J. M. W. Turner - Oberwesel 1840

Oberwesel 1840
1840 35x53cm watercolor and gouache
National Gallery of Art Washington

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From National Gallery of Art Washington:
This transcendent view down the Rhine River from the hillside vineyards near Oberwesel, Germany, is a masterpiece by one of the great icons of British art, J. M.W. Turner. Executed in Turner's signature medium of watercolor, it encapsulates all the most admired qualities of the artist's works in that demanding technique. With its dazzling combination of light, color, and atmosphere, this piece not only marks the pinnacle of Turner's career as an artist but also bears eloquent witness to his stature as a supremely gifted and innovative watercolorist.
Turner traveled widely over the course of his career, both in England and abroad, filling sketchbooks with rapid pencil studies that later served as the inspiration for his watercolors. This view of Oberwesel, for example, was the direct result of a trip he made along the Rhine in 1839. Topographical accuracy was not his first concern here, for he repositioned such significant local monuments as the white Ochsturm (Ox Tower) at left and the Schönburg Castle in the middle distance at right to improve the composition, framing the sun-glazed view down the river in a manner intended to evoke the grand classical landscapes of Claude Lorrain (1604/1605–1682). Turner's transcription of nature is firmly rooted in reality, but his inimitable combination of radiant light and vaporous color imbues his vision of the river and the surrounding hills with an extraordinary sense of spirituality and cosmic grandeur. Enhancing that quality is the contrastingly more detailed and down-to-earth handling of the foreground, which is animated with figures and objects that could hardly be more ordinary. Even in those more mundane passages, however, Turner's handling is very fine; particularly beautiful is his deft use of scratching out to indicate the grapevines trailing down the hill at right.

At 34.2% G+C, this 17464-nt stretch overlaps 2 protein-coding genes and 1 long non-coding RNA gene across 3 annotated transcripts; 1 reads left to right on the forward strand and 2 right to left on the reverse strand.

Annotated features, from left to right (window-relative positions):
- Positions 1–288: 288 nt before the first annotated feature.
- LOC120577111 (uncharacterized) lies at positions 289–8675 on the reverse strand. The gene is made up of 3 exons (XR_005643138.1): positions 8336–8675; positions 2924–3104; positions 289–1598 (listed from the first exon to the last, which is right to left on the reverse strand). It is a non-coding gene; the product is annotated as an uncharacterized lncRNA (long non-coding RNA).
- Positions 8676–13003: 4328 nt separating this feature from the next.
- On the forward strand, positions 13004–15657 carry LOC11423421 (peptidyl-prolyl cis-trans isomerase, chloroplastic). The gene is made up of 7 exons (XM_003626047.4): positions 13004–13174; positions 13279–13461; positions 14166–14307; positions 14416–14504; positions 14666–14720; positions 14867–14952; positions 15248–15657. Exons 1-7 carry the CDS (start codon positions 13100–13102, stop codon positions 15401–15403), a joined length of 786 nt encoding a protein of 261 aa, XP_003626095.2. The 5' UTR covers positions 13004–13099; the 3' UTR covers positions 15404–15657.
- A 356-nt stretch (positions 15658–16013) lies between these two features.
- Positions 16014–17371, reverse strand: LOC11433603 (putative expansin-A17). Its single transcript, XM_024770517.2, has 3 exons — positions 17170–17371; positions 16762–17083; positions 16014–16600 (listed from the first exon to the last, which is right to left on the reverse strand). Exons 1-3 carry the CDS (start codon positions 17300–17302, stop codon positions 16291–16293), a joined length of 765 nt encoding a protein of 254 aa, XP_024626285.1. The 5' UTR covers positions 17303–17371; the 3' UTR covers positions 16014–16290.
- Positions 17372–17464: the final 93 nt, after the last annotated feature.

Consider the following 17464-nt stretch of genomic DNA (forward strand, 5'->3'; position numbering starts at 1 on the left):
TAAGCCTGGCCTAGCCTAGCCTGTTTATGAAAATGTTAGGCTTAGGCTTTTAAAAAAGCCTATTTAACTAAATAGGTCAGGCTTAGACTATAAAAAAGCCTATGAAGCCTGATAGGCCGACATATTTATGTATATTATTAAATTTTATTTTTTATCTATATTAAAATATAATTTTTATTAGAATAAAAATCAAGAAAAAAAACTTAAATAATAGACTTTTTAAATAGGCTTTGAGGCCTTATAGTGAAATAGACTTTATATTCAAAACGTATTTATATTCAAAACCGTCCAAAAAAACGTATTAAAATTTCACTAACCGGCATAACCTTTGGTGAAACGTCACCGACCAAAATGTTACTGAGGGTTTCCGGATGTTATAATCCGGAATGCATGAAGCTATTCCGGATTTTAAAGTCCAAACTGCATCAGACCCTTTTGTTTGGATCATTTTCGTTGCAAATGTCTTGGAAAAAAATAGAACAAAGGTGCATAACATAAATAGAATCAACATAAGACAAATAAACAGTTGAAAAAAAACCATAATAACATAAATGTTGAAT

From his many journeys and his extensive reading, Turner was steeped in historical and literary knowledge about the places he visited and drew. He must have been well aware, for example, that in 1813 field marshal Blücher led his Prussian troops across the Rhine below Oberwesel—at the distant spot that lies exactly in the center of Turner's composition—to drive Napoleon's army out of the Rhineland. That is one reason the artist may have chosen to populate the foreground of his composition with laborers and their families resting in the midday sun, thus contrasting their present tranquil existence with the ravages of war in the past. Turner also undoubtedly knew Lord Byron's many verses in praise of the Rhine in Canto III of Childe Harold's Pilgrimage, and it has been suggested that he was specifically inspired by verse 46 to include nursing mothers and babes-in-arms among the foreground figures: "Maternal Nature! For who teems like thee, / Thus on the banks of thy majestic Rhine?